Muscles are important.
The more you have, the greater your quality of life.
Muscles carry out many vital functions, such as breathing, walking, talking and lifting boxes.
They burn calories, allowing you to eat a little bit more without getting fat.
Plus… having a respectable amount of muscle mass can help you look great naked.
If you want to build and maintain muscle, you somehow need to ingest the building blocks that they are made of. Makes sense, right?
Well… the best way to ingest the building blocks of muscle is to eat muscle. In other words, eat meat.
Here are 5 nutrients in animal foods that are important for muscle mass, that can NOT be obtained from plants.
Creatine is the most popular muscle building supplement in the world.
A plethora of scientific studies show that it can improve strength and increase muscle mass (1).
The way creatine works, is that it forms an energy reserve in the muscles.
The energy currency of every cell on the planet is called ATP, or Adenosine Triphosphate.
I don’t want to get into the complex biochemistry, but ATP produces energy by donating a phosphate molecule. When it does that, energy is released.
The problem is that cells only have a finite amount of ATP in them and it doesn’t last very long if you’re doing tough exercises like squats.
That’s where creatine steps in. Creatine carries phosphate in the muscle cells and donates them to ATP so the cell can continue to produce energy.
This is particularly important during high intensity anaerobic work like lifting weights or sprinting.
The body can produce its own creatine, but this process is inefficient.
About 95% of the creatine in the body is stored in muscle cells and the only good dietary sources of creatine are animal products.
Creatine is also concentrated in the brain. Studies show that vegetarians, but not meat eaters, see improvements in brain function with creatine supplementation. This is another indicator of creatine deficiency in vegetarians (4, 5).
Bottom Line: Animal foods are the only good sources of creatine in the diet. Studies on vegetarians show that they are deficient in creatine, which can adversely affect function of both muscle and brain.
2. Animal Protein
Muscles are made largely of proteins, which are long strings of amino acids, folded into complex shapes.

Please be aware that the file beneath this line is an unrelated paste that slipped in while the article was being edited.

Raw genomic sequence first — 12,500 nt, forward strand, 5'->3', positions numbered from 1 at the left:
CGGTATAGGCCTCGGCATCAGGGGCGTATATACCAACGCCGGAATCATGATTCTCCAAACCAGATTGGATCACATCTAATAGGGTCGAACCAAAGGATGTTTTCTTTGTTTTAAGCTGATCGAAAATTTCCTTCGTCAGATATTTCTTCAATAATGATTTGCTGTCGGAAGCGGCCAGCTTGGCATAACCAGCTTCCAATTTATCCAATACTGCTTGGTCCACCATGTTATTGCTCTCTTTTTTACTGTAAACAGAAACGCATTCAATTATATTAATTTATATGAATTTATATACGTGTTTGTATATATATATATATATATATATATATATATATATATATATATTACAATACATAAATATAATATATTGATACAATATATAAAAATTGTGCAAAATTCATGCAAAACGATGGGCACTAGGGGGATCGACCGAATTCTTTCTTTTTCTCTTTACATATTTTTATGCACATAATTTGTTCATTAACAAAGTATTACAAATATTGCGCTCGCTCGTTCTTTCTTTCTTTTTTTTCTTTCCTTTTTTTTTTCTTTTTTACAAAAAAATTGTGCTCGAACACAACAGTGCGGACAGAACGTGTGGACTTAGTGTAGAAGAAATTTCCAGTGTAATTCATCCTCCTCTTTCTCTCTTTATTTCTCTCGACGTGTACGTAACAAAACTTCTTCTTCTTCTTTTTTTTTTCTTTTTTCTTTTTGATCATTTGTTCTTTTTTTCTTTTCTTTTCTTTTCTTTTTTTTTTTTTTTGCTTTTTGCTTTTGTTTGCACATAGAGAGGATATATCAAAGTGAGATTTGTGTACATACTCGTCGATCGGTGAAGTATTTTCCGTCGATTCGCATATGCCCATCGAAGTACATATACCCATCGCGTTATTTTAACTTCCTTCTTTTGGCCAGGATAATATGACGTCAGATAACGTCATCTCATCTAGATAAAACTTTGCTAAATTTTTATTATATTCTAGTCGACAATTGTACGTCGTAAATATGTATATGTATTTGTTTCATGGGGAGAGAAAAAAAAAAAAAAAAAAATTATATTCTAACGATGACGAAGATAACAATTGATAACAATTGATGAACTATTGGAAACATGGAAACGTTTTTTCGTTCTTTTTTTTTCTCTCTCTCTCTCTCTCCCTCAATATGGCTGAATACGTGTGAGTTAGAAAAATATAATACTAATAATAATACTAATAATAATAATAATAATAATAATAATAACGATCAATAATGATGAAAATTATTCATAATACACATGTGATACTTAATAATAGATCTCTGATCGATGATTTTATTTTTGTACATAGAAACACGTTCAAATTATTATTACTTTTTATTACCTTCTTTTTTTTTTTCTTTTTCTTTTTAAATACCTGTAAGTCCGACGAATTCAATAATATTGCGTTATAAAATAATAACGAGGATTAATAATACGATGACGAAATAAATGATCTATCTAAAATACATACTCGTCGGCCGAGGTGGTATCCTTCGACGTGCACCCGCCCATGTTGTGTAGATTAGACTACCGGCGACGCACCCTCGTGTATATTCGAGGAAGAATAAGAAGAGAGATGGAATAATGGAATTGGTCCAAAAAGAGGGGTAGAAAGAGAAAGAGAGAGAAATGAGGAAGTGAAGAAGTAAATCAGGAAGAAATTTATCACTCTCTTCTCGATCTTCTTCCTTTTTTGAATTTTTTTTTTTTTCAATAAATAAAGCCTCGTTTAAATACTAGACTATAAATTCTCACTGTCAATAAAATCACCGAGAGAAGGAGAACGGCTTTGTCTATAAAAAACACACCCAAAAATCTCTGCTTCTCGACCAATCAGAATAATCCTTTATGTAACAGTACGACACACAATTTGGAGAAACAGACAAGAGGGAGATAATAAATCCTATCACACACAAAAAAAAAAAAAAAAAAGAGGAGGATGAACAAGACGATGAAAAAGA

There are 21 amino acids that the body uses to synthesize proteins.
The body can produce some of them, while it must get others from the diet. The ones the body can not produce are termed essential amino acids (EAAs).
To make full use of the protein in the diet, we need to get all the essential amino acids in the right ratios.
The proteins in animal foods like meat, eggs, fish and dairy contain all the essential amino acids and can easily be incorporated into body proteins. The same can not be said for plant proteins, which do not have an optimal amino acid profile (6).
Studies show that consumption of animal protein is positively associated with muscle mass and that an omnivorous diet causes greater muscle gain during resistance training than a vegetarian diet (7, 8, 9).
The RDA for protein in the diet is very low, set at 0.8 grams protein for each kilogram of body weight, or 0.36 gram per pound.
This makes it difficult to satisfy the body’s protein needs on a plant-based diet, because most plants are very low in protein.
Bottom Line: The best sources of protein in the diet are animal foods. It is extremely difficult to consume enough protein on a strict plant-based diet.
Carnosine is a dipeptide that is highly concentrated in muscle and the brain.
It is formed out of two amino acids, histidine and beta-alanine.
One of the reasons our muscles fatigue during intense work is that they form large amounts of lactic acid, which increases the acidity of the muscle cell and hinders its function.
This is where carnosine steps in… it functions as a buffer against acid buildup.
Vegetarians have less carnosine in their muscles than meat eaters, which should lead to increased muscular fatigue (19).
Bottom Line: Carnosine is found strictly in animal foods. It reduces acid buildup in muscles and leads to reduced fatigue in the muscles. Vegetarians are deficient in carnosine.
4. Vitamin D3
A deficiency in Vitamin D is widespread, especially in countries where there is little sun.
Vitamin D actually functions as a steroid hormone in the body, where it travels into the nuclei of cells to turn genes on or off.
Having adequate Vitamin D in the bloodstream is important for many reasons, but one of them is proper function of muscles.
There are two forms of Vitamin D in the diet… D2 (ergocalciferol) and D3 (cholecalciferol). D2 comes from plants, D3 from animals.
The animal form (D3) is much more active in the body than D2 (26).
The only good food sources are cod fish liver oil and fatty fish. If you don’t get much sun throughout the year, it may be best to take a D3 supplement.
Bottom Line: Vitamin D3 is a very important vitamin, with a deficiency being linked to poor muscle function. Vitamin D3 can be found in limited amounts in animal foods.
5. Saturated Fat and Cholesterol
Many people still think that saturated fat and cholesterol are the root of all evil, despite it having been thoroughly disproven.
This has led many people to adopt a low-fat diet, which is low in animal foods, but high in sugars and starches.
One study shows that consumption of saturated fat is correlated with increased testosterone levels (29).
Eat Some Animals… or Take Supplements
There are many other nutrients that are critical for health but lacking in plant-foods. One example is Vitamin B12.
If you choose to avoid animals but want to build or maintain muscle, then I highly recommend that you supplement.
I don’t doubt that vegan diets can lead to weight loss, but over the long term they may lead to significant muscle loss as well.
Being lean is a good thing, being emaciated is not.